Last week, the Holy Father came to America and everybody fell in love. It didn’t matter what he said or who ought to have been offended, everybody was talking and almost everyone was effusive. People adore Pope Francis. And the buzz when he left got us all wondering: is this our renaissance? Will we look back on this week as the week that sparked the rebirth of the American Catholic Church?
But the news cycle finished, the media drunk on papal elixir sobered up, and they remembered that we’re the Church they love to hate.
And then they heard about Kim Davis. And they pounced.
And suddenly the Pope of Mercy is a fiend again. Or a fool. Or whatever else your narrative requires. And we’re back to picking at whatever point we think gives us permission to ignore the Gospel. Or we’re harping on whatever doctrine proves our superiority. Why??
Because it’s easier.
— CCSE (@CCSEMaryland) September 23, 2015
When Pope Francis was here, we all saw so much more than just him. We looked at him and saw Jesus. When he grinned at those special needs kids, we felt how the Father loves us, even when we’re sure we don’t deserve it. When he blessed those convicts, we knew that God’s mercy was reaching out to us no matter what. When he served lunch to the homeless, we saw how our Savior longs to serve us, to lay down his life for us. When he spoke with such joy and passion, we felt the Holy Spirit stirring into flame the fire he lit in us at our baptism. We saw mercy and truth and hope and powerful love. We were drawn to that. All of us. And that’s a scary thing.
Because if we really come to know the Lord, our lives have to change. And nobody wants that. But you can’t argue against Jesus Christ. You can’t argue against the love in his eyes or the mercy he offers or the way he leads you to the Father.
You know what you can argue against? Infant baptism. The Immaculate Conception. The Church’s teachings on sexuality. The preferential option for the poor. Those things you can argue against. So when your Savior is staring you in the eyes, welcoming you home, begging you to be healed, you change the subject.
“You are deeply loved.”
“Yeah, well only bigots oppose same-sex marriage!!”
“You were made for more.”
“You can’t tell me I have too much money. That’s communism!”
“I died for love of you.”
“It’s awfully legalistic to demand that people go to Mass every Sunday, really. Pharisaical, I’d say.”
That’s what we’re seeing right now. Pope Francis spoke the love of Jesus to the hearts of the American people and we had to choose between conversion and diversion. Enter Kim Davis. And the same sex couple he met with. And the gay monsignor on the eve of the Synod. Oh, good. Now we can go back to flinging mud at each other and nobody has to worry about becoming holy. Isn’t that comfortable?
And it’s typical.
It’s not just typical of the way we deal with the Pope. It’s not just typical of the media.It’s typical of every one of us. We’re afraid of the transforming love of Jesus so we get caught up in the details–either denying or defending–so we can stay comfortable.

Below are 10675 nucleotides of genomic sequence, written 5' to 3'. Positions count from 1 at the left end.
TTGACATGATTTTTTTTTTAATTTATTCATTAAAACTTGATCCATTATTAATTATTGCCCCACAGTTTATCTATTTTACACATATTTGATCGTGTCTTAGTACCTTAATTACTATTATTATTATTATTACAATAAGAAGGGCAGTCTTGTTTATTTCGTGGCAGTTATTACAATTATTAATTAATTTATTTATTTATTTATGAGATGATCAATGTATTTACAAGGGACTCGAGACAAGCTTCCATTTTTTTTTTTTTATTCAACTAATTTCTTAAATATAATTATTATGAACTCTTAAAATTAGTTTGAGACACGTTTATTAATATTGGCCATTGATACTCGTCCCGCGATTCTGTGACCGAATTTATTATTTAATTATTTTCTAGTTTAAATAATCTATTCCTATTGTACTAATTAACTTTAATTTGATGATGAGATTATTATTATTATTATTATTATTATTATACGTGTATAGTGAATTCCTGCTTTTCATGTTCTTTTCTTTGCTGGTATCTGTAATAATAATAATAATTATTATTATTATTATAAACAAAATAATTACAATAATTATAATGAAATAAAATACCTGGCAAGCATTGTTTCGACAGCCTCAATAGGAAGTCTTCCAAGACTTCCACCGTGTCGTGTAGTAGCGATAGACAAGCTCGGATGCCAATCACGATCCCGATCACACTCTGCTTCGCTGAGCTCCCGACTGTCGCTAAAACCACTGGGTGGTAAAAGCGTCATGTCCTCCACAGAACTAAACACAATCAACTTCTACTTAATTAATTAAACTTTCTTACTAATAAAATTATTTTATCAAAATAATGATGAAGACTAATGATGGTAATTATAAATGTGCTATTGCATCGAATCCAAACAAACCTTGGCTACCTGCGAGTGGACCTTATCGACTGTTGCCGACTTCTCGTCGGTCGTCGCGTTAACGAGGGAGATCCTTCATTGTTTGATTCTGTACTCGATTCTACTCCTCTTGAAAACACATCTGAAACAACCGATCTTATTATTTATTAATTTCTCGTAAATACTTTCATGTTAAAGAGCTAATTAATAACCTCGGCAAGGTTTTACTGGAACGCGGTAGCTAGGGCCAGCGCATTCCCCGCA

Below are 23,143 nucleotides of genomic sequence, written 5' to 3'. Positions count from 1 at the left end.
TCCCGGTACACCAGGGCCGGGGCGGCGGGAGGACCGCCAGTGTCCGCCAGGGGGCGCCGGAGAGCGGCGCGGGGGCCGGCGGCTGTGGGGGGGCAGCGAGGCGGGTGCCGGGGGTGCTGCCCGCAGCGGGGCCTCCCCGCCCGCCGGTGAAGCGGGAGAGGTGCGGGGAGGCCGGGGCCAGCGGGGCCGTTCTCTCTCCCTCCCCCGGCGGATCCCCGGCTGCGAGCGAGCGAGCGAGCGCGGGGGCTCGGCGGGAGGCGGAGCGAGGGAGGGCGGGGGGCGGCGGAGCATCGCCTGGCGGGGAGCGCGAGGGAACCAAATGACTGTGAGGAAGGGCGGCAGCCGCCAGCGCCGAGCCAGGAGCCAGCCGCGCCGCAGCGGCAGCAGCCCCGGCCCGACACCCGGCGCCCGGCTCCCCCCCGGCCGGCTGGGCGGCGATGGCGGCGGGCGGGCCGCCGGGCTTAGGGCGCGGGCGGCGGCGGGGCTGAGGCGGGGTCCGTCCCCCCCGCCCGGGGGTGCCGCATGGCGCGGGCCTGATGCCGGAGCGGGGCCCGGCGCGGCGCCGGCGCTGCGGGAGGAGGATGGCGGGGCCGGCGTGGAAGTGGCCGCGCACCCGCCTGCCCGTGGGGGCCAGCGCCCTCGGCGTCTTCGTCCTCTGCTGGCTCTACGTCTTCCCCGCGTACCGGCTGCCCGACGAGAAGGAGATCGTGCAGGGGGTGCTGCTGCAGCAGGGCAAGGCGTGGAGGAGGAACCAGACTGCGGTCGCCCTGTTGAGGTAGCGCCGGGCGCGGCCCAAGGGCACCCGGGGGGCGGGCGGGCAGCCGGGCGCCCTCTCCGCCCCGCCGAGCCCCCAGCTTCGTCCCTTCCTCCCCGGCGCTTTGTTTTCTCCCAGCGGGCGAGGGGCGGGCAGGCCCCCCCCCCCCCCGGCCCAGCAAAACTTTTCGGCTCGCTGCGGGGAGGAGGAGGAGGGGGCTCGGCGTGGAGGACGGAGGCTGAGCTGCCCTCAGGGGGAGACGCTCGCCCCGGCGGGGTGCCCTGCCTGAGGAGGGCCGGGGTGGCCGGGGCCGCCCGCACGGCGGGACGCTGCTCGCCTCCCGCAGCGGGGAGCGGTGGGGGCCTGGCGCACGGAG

We try to evangelize by leading with moral restrictions and we’re shocked when most people walk away unchanged. Because rules don’t change people. Only Jesus changes people.
We explain the Trinity with startling eloquence and wonder why RCIA isn’t bursting at the seams. Because somehow we’ve described the essence of God without speaking of his heart.
We spend our days debating the merits of lace on cassocks or decrying the “new” emphasis on the environment and not a word of it has anything to do with the Gospel.
This is the heart of Christianity: Jesus Christ. God made man to die and rise for love of you. You are loved beyond imagining by a God who died to know you. That’s worth dying for.
And that means chastity. And it means poverty. And obedience. It means pro-life and pro-peace and pro-marriage. These things are true. But it’s possible to be distracted by the truth. The Gospel is not sobriety or apologetics or caring for refugees, much though those issues are a necessary response to the truth of God’s love. And none of those things is the Gospel, nor does it do anything but distract from the Gospel if it isn’t all tied up in the love of God.
We serve the poor because they are loved by God. We confess our sins because God’s mercy is so powerful that he wants us to hear it out loud. We save sex for marriage because it’s a sign of God’s never-ending love.
Every single thing the Catholic Church teaches is about the love of God. And every single thing the Catholic Church teaches can be used to distract us from the love of God if we forget ourselves, just like Pope Francis’ brief encounter with Kim Davis is pulling people’s hearts away from the image he is of Christ. We have to choose, every time those petty voices pipe up again, to focus ourselves back on the image of Christ. If you find yourself in a Facebook argument,1 speak always about the love of Christ. If you’re discouraged by the apparent stagnation of Church doctrine, ask yourself what it’s trying to show about the love of Christ. When your sins threaten to drown you, remember the love of Christ. When the sinners you love are too much, entrust them to the love of Christ.
May the love of Jesus be ever on our minds, on our lips, and in our hearts. Church, let’s remember that the doctrines and disciplines and commandments and traditions exist only because of the love of Christ. Let’s stop losing the forest for the trees.
Why is the world obsessed with Pope Francis and Kim Davis? Because the devil couldn’t get us to stop talking about Pope Francis, so he got us to stop talking about Jesus instead. Don’t let him win.
- And I generally don’t recommend that you do so. [↩]